It’s a muggy day today. With thunderstorms expected, the morning air was thick as we walked over to the South Bank Centre.
I found Douglas Crockford’s opening session thoughtful. It wasn’t what I was expecting – I had anticipated a focus more on methodologies and approaches to improving quality. instead, it was an interesting and sometimes humorous examination as to why quality in software is such a difficult area, with an informative walk through the history of software thrown in.
Many of the things Douglas covered were topics we take very seriously at Black Marble: The problems described were ones we face and do our best to avoid through our practices every day.
Whilst I got a great deal out of the talk, I was a little disappointed that it didn’t really address the question of how we ensure quality in web development when projects include coders and designers, markup and code, and the very different ways of thinking inherent in the creative processes for each.
After the coffee break came Chris Wilson and a talk that wandered around the web as a platform and some of the issues in play. One statistic I found very interesting was taken from the deployment data for IE6 to IE7 upgrade versus Firefox upgrades. It took around 18 months to convert half of the IE6 userbase to IE7. By contrast, Firefox takes around two months to convert half it’s userbase to a new versino. That’s a powerful illustration of the differing kinds of user that make up the predominant force for each browser, and the kind of organisational inertia which affects the development and progression of Internet Explorer much more than competitive browsers.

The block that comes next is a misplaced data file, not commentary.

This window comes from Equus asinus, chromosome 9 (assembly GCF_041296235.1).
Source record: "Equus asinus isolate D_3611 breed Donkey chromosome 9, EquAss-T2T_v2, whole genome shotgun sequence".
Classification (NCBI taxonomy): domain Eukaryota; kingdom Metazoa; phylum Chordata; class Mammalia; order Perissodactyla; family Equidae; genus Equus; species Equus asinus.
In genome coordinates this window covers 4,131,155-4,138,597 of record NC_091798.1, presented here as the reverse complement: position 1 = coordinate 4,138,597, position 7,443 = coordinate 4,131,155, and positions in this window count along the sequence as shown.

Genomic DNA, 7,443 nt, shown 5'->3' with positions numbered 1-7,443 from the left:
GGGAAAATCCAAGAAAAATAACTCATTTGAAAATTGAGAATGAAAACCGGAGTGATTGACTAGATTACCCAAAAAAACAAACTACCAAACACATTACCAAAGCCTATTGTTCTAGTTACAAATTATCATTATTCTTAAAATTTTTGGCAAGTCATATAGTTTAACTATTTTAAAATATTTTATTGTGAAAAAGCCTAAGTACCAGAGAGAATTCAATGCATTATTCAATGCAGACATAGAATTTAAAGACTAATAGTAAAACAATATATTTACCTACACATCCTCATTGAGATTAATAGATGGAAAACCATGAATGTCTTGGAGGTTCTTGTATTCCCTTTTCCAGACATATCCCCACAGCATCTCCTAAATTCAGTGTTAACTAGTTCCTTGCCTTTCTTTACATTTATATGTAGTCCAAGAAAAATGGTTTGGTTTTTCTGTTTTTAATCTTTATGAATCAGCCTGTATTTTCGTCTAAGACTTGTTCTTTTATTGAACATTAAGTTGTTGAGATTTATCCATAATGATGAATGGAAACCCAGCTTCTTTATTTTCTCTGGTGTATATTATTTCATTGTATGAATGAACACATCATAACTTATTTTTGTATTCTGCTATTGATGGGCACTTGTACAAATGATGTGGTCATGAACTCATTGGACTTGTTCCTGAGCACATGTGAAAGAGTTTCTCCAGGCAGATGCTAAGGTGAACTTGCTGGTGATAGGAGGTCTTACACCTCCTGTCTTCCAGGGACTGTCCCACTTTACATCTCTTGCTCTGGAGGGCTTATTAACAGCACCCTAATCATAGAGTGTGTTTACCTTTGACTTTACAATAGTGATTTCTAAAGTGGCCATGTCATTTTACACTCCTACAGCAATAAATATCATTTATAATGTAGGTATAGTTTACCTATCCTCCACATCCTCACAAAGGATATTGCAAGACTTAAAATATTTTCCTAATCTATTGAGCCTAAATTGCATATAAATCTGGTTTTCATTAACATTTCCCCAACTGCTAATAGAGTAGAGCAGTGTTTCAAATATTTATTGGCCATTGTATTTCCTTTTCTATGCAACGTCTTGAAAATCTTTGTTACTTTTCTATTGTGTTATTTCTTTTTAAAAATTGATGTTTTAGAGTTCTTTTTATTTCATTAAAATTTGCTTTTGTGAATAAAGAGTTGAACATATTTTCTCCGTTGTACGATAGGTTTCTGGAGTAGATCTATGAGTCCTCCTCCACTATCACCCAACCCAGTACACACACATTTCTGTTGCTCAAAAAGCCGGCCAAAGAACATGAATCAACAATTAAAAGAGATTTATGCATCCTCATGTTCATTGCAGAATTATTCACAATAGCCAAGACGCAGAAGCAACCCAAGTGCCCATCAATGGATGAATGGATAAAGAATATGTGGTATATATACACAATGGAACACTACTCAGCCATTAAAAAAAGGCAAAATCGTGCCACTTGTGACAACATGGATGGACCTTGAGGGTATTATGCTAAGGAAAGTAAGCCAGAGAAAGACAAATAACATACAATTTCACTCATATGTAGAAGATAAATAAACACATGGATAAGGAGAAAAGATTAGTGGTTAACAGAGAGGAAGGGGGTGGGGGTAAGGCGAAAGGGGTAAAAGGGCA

Chris also gave some interesting insight into the legal quagmire surrounding font embedding on the web, following on in topical fashion from Mark Boulton’s empassioned delivery yesterday.
Last up before lunch was the indomitable Molly Holzschlag. Ultimately, she was also joined on stage by ‘HTML5’ in a cowboy suit (don’t ask). It was interesting because I admit to not having had time to pay attention to HTML5 at all, and it sounds like a bit of a bun fight, to be honest. Yet more technologies to look at and learn… As usual, Molly’s enthusiastic delivery was infectious. I’m sure she must do a great job as an evangelist for Opera.